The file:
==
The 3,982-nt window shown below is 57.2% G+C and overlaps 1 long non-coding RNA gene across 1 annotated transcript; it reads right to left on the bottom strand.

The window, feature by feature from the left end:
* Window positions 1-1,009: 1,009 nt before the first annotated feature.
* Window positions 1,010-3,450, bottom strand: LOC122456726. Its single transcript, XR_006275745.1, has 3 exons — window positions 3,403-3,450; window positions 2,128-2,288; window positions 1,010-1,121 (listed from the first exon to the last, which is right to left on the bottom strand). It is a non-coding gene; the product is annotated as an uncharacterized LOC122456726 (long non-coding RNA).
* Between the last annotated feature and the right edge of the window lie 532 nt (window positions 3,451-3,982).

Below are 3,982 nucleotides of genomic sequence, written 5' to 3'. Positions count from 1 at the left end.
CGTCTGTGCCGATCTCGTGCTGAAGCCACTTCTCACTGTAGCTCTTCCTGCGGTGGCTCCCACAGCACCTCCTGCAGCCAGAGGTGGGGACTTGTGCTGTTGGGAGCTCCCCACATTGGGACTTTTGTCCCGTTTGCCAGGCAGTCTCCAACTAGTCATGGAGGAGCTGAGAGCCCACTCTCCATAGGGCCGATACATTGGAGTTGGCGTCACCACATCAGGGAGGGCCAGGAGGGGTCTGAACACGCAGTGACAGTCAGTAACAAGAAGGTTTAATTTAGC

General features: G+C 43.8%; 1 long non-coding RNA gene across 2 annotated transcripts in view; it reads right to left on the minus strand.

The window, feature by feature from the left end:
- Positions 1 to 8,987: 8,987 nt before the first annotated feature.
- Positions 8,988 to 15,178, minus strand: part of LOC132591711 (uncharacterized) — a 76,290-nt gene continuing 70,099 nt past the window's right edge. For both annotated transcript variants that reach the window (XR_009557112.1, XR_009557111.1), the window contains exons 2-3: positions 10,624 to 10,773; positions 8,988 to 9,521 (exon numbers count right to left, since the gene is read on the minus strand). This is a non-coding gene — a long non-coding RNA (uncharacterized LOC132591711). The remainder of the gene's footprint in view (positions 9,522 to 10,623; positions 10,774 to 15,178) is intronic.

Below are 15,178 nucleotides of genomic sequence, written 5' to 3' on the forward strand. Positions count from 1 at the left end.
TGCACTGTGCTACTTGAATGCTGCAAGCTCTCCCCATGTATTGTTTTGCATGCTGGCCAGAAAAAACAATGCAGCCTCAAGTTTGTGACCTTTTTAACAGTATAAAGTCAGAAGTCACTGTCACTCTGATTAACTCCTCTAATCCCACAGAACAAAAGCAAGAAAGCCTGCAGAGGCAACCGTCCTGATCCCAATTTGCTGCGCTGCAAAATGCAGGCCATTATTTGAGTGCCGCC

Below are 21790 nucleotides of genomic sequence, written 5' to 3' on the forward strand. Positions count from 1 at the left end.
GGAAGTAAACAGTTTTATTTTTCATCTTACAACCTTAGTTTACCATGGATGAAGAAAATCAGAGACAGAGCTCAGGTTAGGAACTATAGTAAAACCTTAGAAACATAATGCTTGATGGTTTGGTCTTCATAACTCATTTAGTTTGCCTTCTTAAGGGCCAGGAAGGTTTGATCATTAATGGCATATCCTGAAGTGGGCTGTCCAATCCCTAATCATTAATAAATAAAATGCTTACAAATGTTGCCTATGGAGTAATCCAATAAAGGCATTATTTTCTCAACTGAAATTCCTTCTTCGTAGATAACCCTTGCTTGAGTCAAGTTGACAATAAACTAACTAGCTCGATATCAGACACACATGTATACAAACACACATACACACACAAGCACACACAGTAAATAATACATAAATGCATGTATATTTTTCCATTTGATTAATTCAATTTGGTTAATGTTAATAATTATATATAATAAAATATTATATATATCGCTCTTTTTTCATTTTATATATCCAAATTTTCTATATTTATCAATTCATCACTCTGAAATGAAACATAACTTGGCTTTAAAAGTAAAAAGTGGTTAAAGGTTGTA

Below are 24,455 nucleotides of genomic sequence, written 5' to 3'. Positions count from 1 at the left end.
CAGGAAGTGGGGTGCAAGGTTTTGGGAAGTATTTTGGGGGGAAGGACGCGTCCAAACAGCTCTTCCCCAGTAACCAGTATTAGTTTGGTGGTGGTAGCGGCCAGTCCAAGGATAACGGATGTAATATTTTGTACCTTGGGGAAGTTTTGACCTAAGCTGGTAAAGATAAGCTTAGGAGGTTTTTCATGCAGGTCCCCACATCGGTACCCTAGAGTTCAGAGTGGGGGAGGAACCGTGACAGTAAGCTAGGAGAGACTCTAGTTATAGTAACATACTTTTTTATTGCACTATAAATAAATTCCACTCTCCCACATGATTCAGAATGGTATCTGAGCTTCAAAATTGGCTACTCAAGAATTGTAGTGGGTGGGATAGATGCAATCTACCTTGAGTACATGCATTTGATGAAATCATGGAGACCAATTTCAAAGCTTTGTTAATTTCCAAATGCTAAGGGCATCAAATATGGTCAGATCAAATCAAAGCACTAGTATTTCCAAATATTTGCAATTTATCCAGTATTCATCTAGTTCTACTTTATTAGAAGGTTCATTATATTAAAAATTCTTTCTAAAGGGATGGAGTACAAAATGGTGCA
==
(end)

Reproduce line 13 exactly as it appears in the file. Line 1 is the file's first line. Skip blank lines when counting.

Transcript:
TGCACTGTGCTACTTGAATGCTGCAAGCTCTCCCCATGTATTGTTTTGCATGCTGGCCAGAAAAAACAATGCAGCCTCAAGTTTGTGACCTTTTTAACAGTATAAAGTCAGAAGTCACTGTCACTCTGATTAACTCCTCTAATCCCACAGAACAAAAGCAAGAAAGCCTGCAGAGGCAACCGTCCTGATCCCAATTTGCTGCGCTGCAAAATGCAGGCCATTATTTGAGTGCCGCC